The Kumbh Experience: The Mighty Mela

Srikrishna Chaitanya
Published on: July 2013
Pink skies, pristine waters.. A divine presence and people from all over the world. There are a plethora of reasons why the Kumbh becomes the cynosure of all eyes. It is a showcase of diversity, religion, spiritual heritage, human magnanimity and many more things.

"A man should hear a little music, read a little poetry, and see a fine picture every day of his life, in order that worldly chores may not obliterate the sense of the beautiful which God has implanted in the human soul." -Goethe
kumbh experience,heritage
Though this is one of those 'near perfect' quotes I've been accosted by, one would wonder how Goethe left out "see new places" in his definition of a beautiful life.

There are some qualities, that when cultivated, can take life to a whole new level. One such human trait, is 'a sense of occasion'. Being at the right place at the right time, most often makes all the difference between love and loss, happiness and sorrow, success and failure and as I have just realized: between a beautiful life and an ordinary one.

People who generally concern themselves with trivial formalisms, consider the Kumbh Mela to be merely a religious congregation. But in reality the connotations of the Kumbh far outstretch that label. It is a culmination of human virtues, a perfect stage to re-assert and find the goodness in yourself and in others.

Legend has it that when the Devas and Asuras (demons) were performing the Ksheer sagar Mathan, ambrosia emerged. Garuda (the celestial eagle) flew away with the Kumbh(pot) containing the nectar, so as to keep immortality at bay for the demons. The story goes that drops of nectar fell at the Triveni sangam, Ujjain, Nasik and Haridwar (all places fall in India). The muhurtham (auspicious time) occurs once in twelve years when the Sun God moves into the Makara rashi - which is celebrated as the Kumbh Mela from Makara Sankranthi to Maha shivaratri.

The Maha Kumbh mela (which happened in 2013) however occurs once every twelve Kumbh Melas and the waters are known to be especially purifying at this time.

"I have been longing to come to the Kumbh since I was 18. I have finally managed at 42. I feel blessed" says Stephen, an Ethnobiologist and a part time DJ from San Diego. His connection with the Mela is a very intimate one. There is something about me and my love for conversation. What ensued hence was a delightful yet insightful discussion on plants, the evanescence of American marriages and some 'Kumbh Mela' like festivals that happen surreptiously in the Nevada deserts.

The evenings were serene yet filled with religiously suave and a festive ambience. It was so easy to merge into the devotion and meditativeness of the melodious chants during the ganga aarti.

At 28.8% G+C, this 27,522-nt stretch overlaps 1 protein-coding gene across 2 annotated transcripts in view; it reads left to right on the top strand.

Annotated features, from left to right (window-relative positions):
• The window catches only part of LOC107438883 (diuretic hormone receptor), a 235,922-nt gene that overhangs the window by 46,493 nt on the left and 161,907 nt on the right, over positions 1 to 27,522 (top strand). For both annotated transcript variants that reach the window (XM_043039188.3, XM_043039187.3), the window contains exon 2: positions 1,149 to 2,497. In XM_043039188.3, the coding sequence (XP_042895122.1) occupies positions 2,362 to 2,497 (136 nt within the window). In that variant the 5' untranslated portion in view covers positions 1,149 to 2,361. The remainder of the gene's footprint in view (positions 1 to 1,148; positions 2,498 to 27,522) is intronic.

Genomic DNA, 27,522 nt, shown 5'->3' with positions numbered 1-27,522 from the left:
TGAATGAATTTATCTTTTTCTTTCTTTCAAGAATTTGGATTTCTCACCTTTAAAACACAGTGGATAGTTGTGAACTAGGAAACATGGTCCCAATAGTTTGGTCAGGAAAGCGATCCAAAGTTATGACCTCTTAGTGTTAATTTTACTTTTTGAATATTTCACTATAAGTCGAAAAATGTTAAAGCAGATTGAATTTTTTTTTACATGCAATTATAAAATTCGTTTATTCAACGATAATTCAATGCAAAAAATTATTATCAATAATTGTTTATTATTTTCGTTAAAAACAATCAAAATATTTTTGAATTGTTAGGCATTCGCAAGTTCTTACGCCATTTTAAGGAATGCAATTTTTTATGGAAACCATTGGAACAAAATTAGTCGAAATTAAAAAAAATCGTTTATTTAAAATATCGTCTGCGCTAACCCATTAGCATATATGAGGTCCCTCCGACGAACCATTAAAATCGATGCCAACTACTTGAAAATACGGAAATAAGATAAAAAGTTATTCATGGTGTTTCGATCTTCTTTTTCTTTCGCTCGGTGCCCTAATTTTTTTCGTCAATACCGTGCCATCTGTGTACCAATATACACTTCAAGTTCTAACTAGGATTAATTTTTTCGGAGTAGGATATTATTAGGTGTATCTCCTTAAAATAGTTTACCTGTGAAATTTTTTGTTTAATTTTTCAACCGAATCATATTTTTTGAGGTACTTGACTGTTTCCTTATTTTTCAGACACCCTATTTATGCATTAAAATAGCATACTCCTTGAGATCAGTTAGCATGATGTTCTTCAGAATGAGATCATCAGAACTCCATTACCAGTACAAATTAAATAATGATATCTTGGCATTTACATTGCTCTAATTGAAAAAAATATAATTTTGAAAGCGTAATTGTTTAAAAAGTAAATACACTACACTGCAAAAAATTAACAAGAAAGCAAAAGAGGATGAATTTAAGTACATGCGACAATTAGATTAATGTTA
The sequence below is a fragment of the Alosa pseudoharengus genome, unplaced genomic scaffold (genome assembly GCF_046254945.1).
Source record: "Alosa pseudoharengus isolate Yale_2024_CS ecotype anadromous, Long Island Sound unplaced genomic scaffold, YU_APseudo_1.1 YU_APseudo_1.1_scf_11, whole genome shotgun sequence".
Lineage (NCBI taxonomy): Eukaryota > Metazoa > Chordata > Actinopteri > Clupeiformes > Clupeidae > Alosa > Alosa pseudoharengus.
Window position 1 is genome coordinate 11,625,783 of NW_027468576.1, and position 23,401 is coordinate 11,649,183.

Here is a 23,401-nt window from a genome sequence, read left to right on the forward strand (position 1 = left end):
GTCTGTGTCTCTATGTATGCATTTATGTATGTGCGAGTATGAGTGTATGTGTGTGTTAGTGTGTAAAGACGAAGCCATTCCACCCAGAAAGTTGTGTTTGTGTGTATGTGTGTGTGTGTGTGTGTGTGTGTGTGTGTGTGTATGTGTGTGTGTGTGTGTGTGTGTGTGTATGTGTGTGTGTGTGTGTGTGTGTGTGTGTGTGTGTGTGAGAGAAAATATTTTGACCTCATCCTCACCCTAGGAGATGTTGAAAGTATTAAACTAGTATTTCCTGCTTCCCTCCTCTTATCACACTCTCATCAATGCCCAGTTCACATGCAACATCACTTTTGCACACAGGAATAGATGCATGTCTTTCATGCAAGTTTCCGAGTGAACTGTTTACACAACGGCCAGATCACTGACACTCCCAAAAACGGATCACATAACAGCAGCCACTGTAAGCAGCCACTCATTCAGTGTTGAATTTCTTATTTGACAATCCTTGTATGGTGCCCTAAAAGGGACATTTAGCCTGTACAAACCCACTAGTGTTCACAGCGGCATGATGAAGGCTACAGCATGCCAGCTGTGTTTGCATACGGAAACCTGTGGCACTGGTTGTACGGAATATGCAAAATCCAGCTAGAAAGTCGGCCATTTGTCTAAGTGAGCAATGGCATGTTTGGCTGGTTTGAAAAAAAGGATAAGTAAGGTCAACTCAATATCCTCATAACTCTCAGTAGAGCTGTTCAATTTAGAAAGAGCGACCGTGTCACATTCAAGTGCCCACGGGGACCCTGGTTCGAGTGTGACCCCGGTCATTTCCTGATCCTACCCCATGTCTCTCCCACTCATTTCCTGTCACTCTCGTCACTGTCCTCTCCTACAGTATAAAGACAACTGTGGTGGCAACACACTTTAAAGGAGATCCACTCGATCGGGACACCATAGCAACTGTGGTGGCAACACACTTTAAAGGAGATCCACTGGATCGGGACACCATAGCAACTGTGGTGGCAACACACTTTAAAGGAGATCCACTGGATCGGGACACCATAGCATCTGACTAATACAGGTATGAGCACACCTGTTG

The Mela can be all what you want it to be. For the spiritualist, it is a place to feel the Lord's presence with greater ease. For the photographers, it's a one stop shop to show all what they've got. For the traveler, it's meeting like-minded people and for people from Harvard, it was a research project about urban-religious interfaces and survival semantics of ephemeral cities (these Harvard titles I tell you!). Harvard had its own camp, a lot of blonde students and a whole website dedicated to post their findings. They believed that the Kumbh mela town is an example of consummate urban planning.
One wonders why the Indian government shows its muscle only when offered easy purification of sins!

Their project ended with the following conclusion." The Essence of Indian urban planning is not about grand design. It's about grand adjustment". I wondered. Did it take fifty Harvard researchers thirty whole days to figure that out? No offense in-tended, but heck, I knew that when I was six. That's what they mean when they say "Ask the locals!"

We are very credulous in our assumptions about differences between people across cultures. However, soak yourself up in meaningful conversations and you will realize that deep beneath the superficial vestures of skin color, language and nationality, we are all the same. Such experiences reiterate the universality in human desires and bolster your confidence in the ideology of 'Vasudaiva Kutumbakam' (The world is one family). More than purification of sins, what it will surely bring is a purification of your persona.

Nothing like coupling this with a visit to the temple town of Va-ranasi. I have never been to a place before (hampi maybe an exception) which has such an ancient feel to it. There's some-thing very unique about the ghats at the ganges. At the Da-shashwamedh ghat, one offers prayers for prosperity and big success. Walk down a couple of kilometres and you are the Manikarnika ghat- where 300 dead bodies turn into ash every single day. This walk (listed by a popular website as 100 must do things in India) is so symbolic of the journey of life. We pray, we celebrate, we 'walk'...only to be reduced to ashes in 5 minutes, one fine day.

The Kumbh Mela presents a strange paradox . It is the place where the 'ocean' of peace merges with the 'river' of life, creat-ing that grand highway to heaven.

I went to the Kumbh. Are you going or not?

Jai Ganga! (Victory to the Ganges)
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